Ok super. Let’s now shift to the main part of our discussion. The beauty industry today has access to technology that was inconceivable only a short time ago. Can you tell us about the “cutting edge” (pardon the pun) technologies that you are working with or introducing? How do you think that will help people?

We are constantly pushing the boundaries and innovating to find solutions to everyday health, wellness and beauty needs and this is what sets us apart. We currently have over 20 patents in technological innovations — arguably the most famous of these is our magnetic misting application technology which essentially reduces the surface tension of the products and maximises fine-film creation for better delivery of beauty actives. This alongside our ultrasonic diffusion technology found in our beauty brand REDUIT devices, disperses droplets 50 times smaller than traditional mist applications, so together, has completely revolutionized the way we apply beauty treatments. This not only helps consumers to deliver only the best potent actives from products to their skin and hair, but is more sustainable as each of our pods which hold the formulas are only 5ml, yet provide the same as a traditional 200ml bottle of hair or skin products so it is much better for the environment and produces much less wastage.

We are also currently looking at ways to provide a universal offering, thus bridging the gap between male / female product offerings and stepping up to close the gender gap when it comes to everyday beauty. We are nearing completion of our first universal device and will bring it to the market very very soon. We’re extremely excited to see consumers respond to this.

Keeping “Black Mirror” and the “Law of Unintended Consequences” in mind, can you see any potential drawbacks about this technology that people should think more deeply about?

I believe technology can only be a positive force in all industries. The beauty of technology is that it is not a one stop shop project and consistent monitoring, testing, refining, V1, V2, V3 and so on, and continually evolving will lead to great things, even if unintended consequences occur. We innovate everyday and come up with new means and ways to deliver technological solutions that will apply in things we use in everyday life, so if the initial outcome doesn’t work, we go back to the drawing board until it does.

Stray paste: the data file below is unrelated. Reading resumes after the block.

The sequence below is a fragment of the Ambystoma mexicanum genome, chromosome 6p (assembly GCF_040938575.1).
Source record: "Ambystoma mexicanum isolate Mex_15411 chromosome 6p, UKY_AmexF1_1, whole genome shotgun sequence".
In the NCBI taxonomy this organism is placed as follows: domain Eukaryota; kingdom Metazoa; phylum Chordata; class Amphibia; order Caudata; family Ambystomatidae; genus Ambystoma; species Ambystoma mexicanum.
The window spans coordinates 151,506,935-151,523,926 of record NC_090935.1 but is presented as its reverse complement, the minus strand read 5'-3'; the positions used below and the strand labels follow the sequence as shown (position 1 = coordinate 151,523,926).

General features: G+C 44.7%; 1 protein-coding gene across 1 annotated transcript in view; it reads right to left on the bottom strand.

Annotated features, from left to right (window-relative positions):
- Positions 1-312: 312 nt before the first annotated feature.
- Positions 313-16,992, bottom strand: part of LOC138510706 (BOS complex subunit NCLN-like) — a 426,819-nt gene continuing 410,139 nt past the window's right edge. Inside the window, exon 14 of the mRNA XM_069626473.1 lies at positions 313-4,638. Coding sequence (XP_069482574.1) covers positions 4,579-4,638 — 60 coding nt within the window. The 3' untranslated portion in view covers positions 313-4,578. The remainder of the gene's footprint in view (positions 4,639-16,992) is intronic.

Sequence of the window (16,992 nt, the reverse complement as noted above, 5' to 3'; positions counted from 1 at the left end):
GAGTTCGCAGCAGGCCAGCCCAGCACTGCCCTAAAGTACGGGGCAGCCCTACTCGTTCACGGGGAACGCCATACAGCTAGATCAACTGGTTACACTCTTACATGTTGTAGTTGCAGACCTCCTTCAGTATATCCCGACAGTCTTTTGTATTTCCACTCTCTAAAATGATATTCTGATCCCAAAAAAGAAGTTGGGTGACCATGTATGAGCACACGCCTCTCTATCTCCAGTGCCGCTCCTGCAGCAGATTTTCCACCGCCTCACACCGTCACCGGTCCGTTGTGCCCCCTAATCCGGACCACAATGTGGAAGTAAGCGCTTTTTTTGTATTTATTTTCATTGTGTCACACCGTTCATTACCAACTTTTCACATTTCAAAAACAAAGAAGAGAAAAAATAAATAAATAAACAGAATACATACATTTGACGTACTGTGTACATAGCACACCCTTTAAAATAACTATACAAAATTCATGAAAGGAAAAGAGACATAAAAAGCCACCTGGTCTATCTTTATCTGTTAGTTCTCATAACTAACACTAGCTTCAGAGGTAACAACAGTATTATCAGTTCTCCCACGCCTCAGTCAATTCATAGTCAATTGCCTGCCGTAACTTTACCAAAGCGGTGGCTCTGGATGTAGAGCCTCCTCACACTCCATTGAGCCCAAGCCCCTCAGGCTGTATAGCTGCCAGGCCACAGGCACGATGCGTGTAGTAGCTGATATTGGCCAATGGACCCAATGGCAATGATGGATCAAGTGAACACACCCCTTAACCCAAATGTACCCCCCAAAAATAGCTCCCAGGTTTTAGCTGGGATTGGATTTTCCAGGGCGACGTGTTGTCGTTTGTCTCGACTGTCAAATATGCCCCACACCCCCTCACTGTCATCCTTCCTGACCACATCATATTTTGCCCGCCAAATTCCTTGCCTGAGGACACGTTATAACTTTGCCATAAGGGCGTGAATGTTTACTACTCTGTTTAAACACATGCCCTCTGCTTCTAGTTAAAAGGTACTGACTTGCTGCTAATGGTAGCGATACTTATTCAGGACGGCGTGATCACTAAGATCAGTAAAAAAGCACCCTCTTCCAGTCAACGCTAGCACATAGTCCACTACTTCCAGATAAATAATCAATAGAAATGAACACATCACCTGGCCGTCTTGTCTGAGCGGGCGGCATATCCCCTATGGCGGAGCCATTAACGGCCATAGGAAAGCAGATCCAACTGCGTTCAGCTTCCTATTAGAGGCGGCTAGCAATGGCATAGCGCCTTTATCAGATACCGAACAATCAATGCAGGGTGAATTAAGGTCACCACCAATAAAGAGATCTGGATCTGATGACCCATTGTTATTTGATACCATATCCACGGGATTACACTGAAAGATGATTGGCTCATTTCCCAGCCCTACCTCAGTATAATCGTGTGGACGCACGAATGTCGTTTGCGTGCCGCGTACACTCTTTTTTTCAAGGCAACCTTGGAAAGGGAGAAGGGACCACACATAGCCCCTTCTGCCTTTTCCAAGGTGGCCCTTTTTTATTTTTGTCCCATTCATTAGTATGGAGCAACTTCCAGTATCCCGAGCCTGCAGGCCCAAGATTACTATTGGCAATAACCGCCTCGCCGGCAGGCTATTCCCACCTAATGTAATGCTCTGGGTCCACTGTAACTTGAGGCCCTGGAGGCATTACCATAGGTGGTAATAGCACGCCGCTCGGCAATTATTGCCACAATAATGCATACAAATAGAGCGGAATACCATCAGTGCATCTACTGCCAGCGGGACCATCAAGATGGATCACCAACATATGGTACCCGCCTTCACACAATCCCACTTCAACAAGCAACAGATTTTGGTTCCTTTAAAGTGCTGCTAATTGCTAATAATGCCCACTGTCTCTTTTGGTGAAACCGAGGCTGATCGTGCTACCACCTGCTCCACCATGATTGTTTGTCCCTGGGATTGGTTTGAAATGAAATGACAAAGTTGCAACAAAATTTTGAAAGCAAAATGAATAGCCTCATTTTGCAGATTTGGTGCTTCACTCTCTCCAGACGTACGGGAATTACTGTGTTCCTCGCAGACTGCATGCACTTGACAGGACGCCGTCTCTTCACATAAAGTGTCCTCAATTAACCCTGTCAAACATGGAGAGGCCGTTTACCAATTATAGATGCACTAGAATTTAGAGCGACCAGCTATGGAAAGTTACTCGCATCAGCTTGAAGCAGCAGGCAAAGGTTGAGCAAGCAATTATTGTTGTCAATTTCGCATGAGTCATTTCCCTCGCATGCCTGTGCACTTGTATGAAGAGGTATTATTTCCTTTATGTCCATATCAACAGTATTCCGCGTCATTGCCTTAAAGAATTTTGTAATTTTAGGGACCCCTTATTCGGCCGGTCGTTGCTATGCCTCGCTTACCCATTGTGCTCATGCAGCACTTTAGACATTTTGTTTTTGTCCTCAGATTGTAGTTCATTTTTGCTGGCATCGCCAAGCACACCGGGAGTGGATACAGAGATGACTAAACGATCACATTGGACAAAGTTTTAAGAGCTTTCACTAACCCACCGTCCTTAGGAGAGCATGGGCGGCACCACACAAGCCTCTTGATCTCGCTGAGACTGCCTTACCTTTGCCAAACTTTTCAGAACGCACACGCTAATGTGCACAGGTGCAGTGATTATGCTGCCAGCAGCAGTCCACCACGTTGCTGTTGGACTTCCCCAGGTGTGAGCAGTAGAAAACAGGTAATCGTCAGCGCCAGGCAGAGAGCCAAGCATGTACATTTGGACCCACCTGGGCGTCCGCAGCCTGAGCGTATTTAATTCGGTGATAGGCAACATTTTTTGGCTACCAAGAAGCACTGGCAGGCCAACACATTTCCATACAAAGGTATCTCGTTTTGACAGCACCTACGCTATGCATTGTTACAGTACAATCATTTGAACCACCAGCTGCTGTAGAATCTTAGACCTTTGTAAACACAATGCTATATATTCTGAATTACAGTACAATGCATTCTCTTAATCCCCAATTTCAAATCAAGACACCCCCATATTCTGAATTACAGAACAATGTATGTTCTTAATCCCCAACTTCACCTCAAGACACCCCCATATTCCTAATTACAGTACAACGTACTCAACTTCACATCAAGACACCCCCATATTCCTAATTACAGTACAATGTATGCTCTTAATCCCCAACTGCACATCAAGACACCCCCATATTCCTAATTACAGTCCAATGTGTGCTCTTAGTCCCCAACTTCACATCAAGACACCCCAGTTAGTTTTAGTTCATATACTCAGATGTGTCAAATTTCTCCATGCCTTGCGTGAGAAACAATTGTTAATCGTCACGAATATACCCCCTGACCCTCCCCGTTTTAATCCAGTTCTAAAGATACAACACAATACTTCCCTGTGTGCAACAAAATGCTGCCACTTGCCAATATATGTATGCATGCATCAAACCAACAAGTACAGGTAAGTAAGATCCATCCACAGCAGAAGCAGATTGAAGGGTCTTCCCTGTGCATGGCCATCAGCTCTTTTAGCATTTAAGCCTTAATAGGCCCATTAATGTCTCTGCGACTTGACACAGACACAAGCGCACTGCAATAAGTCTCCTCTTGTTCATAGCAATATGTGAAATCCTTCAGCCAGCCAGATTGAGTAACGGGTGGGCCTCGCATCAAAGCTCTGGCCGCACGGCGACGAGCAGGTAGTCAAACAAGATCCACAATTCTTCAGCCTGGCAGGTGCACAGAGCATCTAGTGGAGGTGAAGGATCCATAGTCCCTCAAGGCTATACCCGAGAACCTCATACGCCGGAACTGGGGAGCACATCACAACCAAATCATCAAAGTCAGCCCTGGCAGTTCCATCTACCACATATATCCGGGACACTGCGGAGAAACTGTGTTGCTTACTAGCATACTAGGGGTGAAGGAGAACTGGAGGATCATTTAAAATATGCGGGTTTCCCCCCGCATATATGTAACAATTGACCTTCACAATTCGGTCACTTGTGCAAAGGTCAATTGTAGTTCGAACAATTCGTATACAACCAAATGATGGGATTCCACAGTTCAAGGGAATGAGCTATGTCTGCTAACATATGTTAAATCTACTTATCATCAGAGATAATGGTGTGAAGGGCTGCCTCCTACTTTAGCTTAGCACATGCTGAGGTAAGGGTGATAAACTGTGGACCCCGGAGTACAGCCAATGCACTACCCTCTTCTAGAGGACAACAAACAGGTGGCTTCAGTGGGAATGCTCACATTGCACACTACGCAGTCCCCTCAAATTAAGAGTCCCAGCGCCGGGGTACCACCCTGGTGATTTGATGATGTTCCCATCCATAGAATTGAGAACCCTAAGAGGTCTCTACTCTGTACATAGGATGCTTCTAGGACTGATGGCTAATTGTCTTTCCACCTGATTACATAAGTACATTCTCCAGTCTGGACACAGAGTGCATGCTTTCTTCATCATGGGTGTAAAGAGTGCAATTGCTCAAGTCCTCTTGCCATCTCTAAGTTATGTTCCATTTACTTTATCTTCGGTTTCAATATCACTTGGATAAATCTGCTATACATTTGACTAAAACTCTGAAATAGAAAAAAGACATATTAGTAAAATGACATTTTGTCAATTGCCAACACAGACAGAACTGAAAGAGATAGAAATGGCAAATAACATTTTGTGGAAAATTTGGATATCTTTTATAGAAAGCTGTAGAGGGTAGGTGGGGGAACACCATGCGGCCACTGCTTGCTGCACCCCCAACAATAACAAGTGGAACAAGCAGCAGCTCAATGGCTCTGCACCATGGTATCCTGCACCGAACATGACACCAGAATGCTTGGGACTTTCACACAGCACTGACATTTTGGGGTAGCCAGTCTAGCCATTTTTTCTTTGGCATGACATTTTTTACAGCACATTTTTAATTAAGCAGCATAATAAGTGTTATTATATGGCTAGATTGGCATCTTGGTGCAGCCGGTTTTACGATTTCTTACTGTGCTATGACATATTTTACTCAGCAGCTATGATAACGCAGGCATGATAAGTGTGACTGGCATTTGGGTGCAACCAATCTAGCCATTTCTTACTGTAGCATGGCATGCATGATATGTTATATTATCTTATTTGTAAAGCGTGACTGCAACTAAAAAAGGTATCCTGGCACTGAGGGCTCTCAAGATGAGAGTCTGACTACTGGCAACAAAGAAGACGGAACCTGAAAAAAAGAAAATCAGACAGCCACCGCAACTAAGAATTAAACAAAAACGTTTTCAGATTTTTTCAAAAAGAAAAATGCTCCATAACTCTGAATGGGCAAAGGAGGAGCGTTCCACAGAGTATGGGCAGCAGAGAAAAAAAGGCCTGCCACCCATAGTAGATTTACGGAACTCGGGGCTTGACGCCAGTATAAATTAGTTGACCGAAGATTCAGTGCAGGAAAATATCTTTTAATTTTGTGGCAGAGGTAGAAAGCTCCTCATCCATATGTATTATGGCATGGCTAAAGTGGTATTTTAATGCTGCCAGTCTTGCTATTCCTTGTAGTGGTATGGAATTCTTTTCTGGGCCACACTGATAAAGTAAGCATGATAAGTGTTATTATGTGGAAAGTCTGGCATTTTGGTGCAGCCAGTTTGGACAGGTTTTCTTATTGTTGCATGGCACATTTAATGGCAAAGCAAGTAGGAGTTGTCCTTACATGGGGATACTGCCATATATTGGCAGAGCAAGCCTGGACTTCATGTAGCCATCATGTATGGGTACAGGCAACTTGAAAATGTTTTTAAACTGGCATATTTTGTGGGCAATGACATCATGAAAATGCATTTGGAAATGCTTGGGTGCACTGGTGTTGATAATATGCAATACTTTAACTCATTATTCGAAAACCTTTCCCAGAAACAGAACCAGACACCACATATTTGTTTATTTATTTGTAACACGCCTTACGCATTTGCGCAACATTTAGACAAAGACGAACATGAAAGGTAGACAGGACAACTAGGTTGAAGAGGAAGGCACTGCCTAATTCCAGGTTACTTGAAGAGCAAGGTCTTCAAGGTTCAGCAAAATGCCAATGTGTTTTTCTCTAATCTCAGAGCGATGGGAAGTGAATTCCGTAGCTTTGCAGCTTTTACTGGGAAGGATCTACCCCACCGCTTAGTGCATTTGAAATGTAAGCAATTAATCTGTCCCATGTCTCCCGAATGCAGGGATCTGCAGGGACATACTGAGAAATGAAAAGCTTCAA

Can you share 3 things that most excite you about the “beauty-tech” industry?

The endless opportunities in innovation

The convergence of health and wellness into beauty and vice versa

The race and opportunities towards a much more sustainable future in beauty; We delve very deep into this and create all of our products with innovation and sustainability at the forefront. Our Return & Renew program has already been launched for over a year now and is being met with great delight from consumers and partners alike. We’re always looking at more ways to improve and further push towards a more sustainable beauty industry.

Can you share 3 things that most concern you about the industry? If you had the ability to implement 3 ways to reform or improve the industry, what would you suggest?

Courage and confidence to see things really through, to find the truly best solution to any problem;

Vision to engage valuable resources beyond the way things were done in the past;

Solidarity and collegiality, trust in both one’s and our colleagues’ experiences, competences and ability to tackle challenges.

You are an expert about beauty. Can you share 5 ideas that anyone can use “to feel beautiful”?

Love yourself

Start at the basics. Good skin and good hair is the basis of any beauty regime

Spread kindness

Make time for yourself; selfcare is as important for the mind as it is for the body

Live a well, active and healthy life to the fullest

You are a person of great influence. If you could inspire a movement that would bring the most amount of good to the most amount of people, what would that be? You never know what your idea can trigger. :-)